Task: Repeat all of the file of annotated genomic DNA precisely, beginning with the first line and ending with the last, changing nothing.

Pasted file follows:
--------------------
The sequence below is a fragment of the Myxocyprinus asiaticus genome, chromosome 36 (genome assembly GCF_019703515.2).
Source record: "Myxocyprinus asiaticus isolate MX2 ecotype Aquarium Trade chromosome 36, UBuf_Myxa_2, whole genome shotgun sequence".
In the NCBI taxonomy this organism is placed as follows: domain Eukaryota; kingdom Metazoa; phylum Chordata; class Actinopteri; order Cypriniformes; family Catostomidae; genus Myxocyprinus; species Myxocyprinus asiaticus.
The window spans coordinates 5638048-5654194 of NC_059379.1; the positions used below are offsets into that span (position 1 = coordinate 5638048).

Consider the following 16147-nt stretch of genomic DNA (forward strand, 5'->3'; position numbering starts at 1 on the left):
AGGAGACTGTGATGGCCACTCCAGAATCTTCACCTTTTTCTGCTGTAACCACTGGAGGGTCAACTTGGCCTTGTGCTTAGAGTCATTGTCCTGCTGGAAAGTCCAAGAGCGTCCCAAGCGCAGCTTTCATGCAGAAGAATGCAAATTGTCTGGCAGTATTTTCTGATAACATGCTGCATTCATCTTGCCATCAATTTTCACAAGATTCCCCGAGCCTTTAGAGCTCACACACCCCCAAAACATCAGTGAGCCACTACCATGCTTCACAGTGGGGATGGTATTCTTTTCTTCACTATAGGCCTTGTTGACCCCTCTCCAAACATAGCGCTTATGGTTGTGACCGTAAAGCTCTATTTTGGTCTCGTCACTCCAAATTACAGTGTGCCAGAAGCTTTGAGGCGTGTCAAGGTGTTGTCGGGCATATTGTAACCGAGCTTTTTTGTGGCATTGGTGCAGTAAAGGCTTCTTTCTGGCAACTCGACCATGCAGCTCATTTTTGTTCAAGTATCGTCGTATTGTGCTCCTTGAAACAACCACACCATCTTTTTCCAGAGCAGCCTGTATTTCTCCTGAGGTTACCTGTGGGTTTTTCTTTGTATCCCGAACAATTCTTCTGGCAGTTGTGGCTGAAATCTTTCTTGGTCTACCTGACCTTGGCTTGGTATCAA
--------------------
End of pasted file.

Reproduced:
The sequence below is a fragment of the Myxocyprinus asiaticus genome, chromosome 36 (genome assembly GCF_019703515.2).
Source record: "Myxocyprinus asiaticus isolate MX2 ecotype Aquarium Trade chromosome 36, UBuf_Myxa_2, whole genome shotgun sequence".
In the NCBI taxonomy this organism is placed as follows: domain Eukaryota; kingdom Metazoa; phylum Chordata; class Actinopteri; order Cypriniformes; family Catostomidae; genus Myxocyprinus; species Myxocyprinus asiaticus.
The window spans coordinates 5638048-5654194 of NC_059379.1; the positions used below are offsets into that span (position 1 = coordinate 5638048).

Consider the following 16147-nt stretch of genomic DNA (forward strand, 5'->3'; position numbering starts at 1 on the left):
AGGAGACTGTGATGGCCACTCCAGAATCTTCACCTTTTTCTGCTGTAACCACTGGAGGGTCAACTTGGCCTTGTGCTTAGAGTCATTGTCCTGCTGGAAAGTCCAAGAGCGTCCCAAGCGCAGCTTTCATGCAGAAGAATGCAAATTGTCTGGCAGTATTTTCTGATAACATGCTGCATTCATCTTGCCATCAATTTTCACAAGATTCCCCGAGCCTTTAGAGCTCACACACCCCCAAAACATCAGTGAGCCACTACCATGCTTCACAGTGGGGATGGTATTCTTTTCTTCACTATAGGCCTTGTTGACCCCTCTCCAAACATAGCGCTTATGGTTGTGACCGTAAAGCTCTATTTTGGTCTCGTCACTCCAAATTACAGTGTGCCAGAAGCTTTGAGGCGTGTCAAGGTGTTGTCGGGCATATTGTAACCGAGCTTTTTTGTGGCATTGGTGCAGTAAAGGCTTCTTTCTGGCAACTCGACCATGCAGCTCATTTTTGTTCAAGTATCGTCGTATTGTGCTCCTTGAAACAACCACACCATCTTTTTCCAGAGCAGCCTGTATTTCTCCTGAGGTTACCTGTGGGTTTTTCTTTGTATCCCGAACAATTCTTCTGGCAGTTGTGGCTGAAATCTTTCTTGGTCTACCTGACCTTGGCTTGGTATCAA